Coping with the challenge of transitioning to university
You have probably heard this before but I will say it again just in case there was any doubt – being nervous before coming to university is perfectly normal! In fact, those who are not tend to be the minority. It may be that you begin feeling nerves only a week before or possibly a few months before. The point is, what you have to do is tell yourself and accept the fact that this is a perfectly normal response and it certainly does not mean that things are going to go awfully when you arrive because they rarely do. Before I came to university, I worried that I would not get on well with the people in my accommodation or that I would find it difficult transitioning to university-style learning. Yes, of course, there are challenges and some find the transition easier than others. But persist, be patient and in all likelihood, everything will fall into place.
The first thing to remember if nerves start getting the better of you is that whatever happens when you arrive at university and whatever emotions you are feeling, there will always be support available to you. It is certainly not the case that as soon as you arrive at university, you will be left out on your own. Wellbeing Services at Warwick are really supportive when it comes to first years who are trying to transition to university life. Just talking with them can help to solve a lot of things but they will also give advice on what measures you can take to make yourself feel more comfortable. So that is the first thing – you will never be left on your own without any support!
A big thing about coming to university is that most of you will be moving away from home for the first time. This can be scary and this definitely made me feel anxious. But I found that although you may feel down at times, try and get out and involved with as many things as possible during Freshers. Go to the society fairs, socialise with people in your accommodation, go out for meals and hopefully, what you should find is that this will not only distract you from your negative emotions but also help you to integrate more into university life which should make you feel more comfortable in your new environment. My advice, if you are someone who thinks that moving away from home will be difficult, is not to sit in your room for long periods of time pondering. The best thing to do is to be active and social.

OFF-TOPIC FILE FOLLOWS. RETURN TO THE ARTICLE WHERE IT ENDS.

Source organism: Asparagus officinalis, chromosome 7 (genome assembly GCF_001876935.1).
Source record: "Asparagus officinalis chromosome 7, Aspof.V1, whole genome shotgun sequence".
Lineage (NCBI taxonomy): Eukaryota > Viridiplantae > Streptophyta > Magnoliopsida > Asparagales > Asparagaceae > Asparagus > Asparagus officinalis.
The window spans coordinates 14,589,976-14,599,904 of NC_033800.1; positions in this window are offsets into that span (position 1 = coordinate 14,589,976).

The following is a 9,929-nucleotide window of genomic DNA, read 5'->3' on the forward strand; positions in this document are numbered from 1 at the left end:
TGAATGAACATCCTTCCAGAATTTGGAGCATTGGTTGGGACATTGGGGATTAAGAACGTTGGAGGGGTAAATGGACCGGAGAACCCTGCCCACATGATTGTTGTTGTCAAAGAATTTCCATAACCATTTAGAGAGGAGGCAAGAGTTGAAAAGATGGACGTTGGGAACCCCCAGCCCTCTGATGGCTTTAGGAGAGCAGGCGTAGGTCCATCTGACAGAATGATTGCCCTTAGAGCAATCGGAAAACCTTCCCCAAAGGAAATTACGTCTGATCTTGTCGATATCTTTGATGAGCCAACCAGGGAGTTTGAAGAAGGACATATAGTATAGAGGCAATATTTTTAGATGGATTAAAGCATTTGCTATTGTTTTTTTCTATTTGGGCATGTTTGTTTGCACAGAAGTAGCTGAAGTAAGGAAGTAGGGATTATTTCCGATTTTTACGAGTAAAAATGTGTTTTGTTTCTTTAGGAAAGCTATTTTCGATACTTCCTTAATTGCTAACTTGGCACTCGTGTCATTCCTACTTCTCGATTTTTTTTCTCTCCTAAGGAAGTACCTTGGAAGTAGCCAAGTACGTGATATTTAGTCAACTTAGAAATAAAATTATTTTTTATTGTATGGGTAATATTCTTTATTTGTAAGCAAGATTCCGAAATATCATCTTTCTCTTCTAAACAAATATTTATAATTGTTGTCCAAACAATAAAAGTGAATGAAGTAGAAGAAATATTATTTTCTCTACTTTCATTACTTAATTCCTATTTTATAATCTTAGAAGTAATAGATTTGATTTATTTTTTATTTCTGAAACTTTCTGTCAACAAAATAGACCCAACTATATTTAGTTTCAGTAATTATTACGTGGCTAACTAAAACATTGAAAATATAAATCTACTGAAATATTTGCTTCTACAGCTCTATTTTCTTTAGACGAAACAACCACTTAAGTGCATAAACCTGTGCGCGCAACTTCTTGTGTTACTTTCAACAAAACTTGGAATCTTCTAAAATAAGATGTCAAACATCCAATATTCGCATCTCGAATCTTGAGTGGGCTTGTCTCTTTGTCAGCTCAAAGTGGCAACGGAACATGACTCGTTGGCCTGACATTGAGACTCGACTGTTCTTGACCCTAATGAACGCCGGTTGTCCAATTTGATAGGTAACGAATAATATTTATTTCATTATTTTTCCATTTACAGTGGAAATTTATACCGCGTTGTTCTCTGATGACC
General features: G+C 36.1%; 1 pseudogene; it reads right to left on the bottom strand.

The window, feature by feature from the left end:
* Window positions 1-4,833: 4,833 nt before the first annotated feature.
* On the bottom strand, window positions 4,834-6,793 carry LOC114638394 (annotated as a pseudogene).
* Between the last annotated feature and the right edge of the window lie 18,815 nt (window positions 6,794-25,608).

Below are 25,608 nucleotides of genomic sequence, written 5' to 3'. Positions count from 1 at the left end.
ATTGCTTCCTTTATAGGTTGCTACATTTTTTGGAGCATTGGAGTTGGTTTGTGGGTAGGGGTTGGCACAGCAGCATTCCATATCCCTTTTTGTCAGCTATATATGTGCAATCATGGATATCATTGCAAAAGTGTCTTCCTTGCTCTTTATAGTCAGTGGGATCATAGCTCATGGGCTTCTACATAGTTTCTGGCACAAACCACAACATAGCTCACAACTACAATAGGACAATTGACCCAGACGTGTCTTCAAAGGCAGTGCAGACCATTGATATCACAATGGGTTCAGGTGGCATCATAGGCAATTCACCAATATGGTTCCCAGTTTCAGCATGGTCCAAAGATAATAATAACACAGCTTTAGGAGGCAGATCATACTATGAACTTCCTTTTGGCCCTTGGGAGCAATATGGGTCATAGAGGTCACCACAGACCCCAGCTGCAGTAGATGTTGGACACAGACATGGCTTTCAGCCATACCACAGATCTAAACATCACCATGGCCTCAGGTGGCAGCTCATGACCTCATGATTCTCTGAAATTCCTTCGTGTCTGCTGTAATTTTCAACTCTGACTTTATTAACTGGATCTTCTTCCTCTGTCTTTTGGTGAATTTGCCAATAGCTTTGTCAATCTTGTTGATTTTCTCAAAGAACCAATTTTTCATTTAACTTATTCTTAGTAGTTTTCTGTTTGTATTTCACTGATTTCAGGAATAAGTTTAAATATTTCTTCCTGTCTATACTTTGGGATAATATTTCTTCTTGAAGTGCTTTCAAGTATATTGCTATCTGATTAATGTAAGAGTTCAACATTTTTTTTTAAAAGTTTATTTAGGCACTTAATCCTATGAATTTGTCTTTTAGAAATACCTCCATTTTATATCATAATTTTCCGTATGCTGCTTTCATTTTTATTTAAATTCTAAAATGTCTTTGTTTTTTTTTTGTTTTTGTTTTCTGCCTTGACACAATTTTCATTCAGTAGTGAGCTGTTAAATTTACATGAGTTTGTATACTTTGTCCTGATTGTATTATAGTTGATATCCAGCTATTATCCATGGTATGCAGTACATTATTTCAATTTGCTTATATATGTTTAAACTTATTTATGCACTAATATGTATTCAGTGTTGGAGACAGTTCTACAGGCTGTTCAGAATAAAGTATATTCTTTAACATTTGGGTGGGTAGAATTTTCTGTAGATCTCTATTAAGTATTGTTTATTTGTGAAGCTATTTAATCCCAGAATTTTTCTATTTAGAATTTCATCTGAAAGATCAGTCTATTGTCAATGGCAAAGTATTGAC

Getting started on your course can be stressful too. It may be that you are worried about the content itself or, as it was for me, you may feel that there is a lot to take in initially. There will be module registration, seminar sign-ups, talk about CATs and all the rest. The key is not to become overwhelmed by all of this. Although there is a lot to take in initially and you will find that you are not used to the system, spend time first thinking about what it is that you have to do. Make a list prioritising the things which are most urgent. The one thing I would say is that you should set up alerts on your phone from the MyWarwick app as this will mean you will see notifications as soon as they come in and it will help you to sign up to seminars as soon as they become available which is good because these can fill up quite quick. Spend time familiarising yourself with the system and you should find that everything begins to make sense. Don’t panic! But if you do find yourself struggling, the office for your course will be very helpful in getting any queries or issues you have resolved.
There is so much to learn (not just academically) when you come to university. Although it may feel overwhelming and you may feel anxious, try to relax and don’t be afraid to seek help if you need it! When I first came to university, I did not have a clue what I was doing when it came to cooking, shopping and doing the laundry. But all of these things quickly become routine and remember that university is a place to have fun and enjoy yourself so make sure you get out and get involved.